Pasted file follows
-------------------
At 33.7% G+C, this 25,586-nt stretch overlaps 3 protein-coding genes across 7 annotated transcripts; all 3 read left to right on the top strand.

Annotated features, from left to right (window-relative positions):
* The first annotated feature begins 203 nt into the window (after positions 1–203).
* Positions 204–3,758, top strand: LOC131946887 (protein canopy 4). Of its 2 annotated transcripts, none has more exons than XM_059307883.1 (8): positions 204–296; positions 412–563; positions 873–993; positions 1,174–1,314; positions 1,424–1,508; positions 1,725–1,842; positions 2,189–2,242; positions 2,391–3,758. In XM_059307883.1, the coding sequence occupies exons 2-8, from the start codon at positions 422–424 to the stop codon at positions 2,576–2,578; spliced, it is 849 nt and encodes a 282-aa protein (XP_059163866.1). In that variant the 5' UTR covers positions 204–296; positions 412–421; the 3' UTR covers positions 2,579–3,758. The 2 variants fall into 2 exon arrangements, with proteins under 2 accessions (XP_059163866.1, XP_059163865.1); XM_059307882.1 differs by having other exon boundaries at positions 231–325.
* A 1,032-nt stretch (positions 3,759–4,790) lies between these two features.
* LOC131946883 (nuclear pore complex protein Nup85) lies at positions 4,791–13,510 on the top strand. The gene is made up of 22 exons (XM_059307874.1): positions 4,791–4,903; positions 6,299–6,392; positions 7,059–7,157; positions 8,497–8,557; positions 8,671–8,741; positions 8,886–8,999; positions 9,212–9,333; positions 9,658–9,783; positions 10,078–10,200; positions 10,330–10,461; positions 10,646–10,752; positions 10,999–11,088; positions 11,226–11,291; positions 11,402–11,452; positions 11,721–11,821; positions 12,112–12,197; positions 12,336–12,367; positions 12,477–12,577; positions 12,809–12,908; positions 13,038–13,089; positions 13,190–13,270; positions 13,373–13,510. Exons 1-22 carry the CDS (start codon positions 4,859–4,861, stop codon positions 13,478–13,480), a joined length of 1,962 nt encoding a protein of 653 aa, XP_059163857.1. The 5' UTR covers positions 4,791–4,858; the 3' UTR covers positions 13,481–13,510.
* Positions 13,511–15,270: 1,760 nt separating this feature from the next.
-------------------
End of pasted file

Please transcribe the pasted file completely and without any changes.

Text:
At 33.7% G+C, this 25,586-nt stretch overlaps 3 protein-coding genes across 7 annotated transcripts; all 3 read left to right on the top strand.

Annotated features, from left to right (window-relative positions):
* The first annotated feature begins 203 nt into the window (after positions 1–203).
* Positions 204–3,758, top strand: LOC131946887 (protein canopy 4). Of its 2 annotated transcripts, none has more exons than XM_059307883.1 (8): positions 204–296; positions 412–563; positions 873–993; positions 1,174–1,314; positions 1,424–1,508; positions 1,725–1,842; positions 2,189–2,242; positions 2,391–3,758. In XM_059307883.1, the coding sequence occupies exons 2-8, from the start codon at positions 422–424 to the stop codon at positions 2,576–2,578; spliced, it is 849 nt and encodes a 282-aa protein (XP_059163866.1). In that variant the 5' UTR covers positions 204–296; positions 412–421; the 3' UTR covers positions 2,579–3,758. The 2 variants fall into 2 exon arrangements, with proteins under 2 accessions (XP_059163866.1, XP_059163865.1); XM_059307882.1 differs by having other exon boundaries at positions 231–325.
* A 1,032-nt stretch (positions 3,759–4,790) lies between these two features.
* LOC131946883 (nuclear pore complex protein Nup85) lies at positions 4,791–13,510 on the top strand. The gene is made up of 22 exons (XM_059307874.1): positions 4,791–4,903; positions 6,299–6,392; positions 7,059–7,157; positions 8,497–8,557; positions 8,671–8,741; positions 8,886–8,999; positions 9,212–9,333; positions 9,658–9,783; positions 10,078–10,200; positions 10,330–10,461; positions 10,646–10,752; positions 10,999–11,088; positions 11,226–11,291; positions 11,402–11,452; positions 11,721–11,821; positions 12,112–12,197; positions 12,336–12,367; positions 12,477–12,577; positions 12,809–12,908; positions 13,038–13,089; positions 13,190–13,270; positions 13,373–13,510. Exons 1-22 carry the CDS (start codon positions 4,859–4,861, stop codon positions 13,478–13,480), a joined length of 1,962 nt encoding a protein of 653 aa, XP_059163857.1. The 5' UTR covers positions 4,791–4,858; the 3' UTR covers positions 13,481–13,510.
* Positions 13,511–15,270: 1,760 nt separating this feature from the next.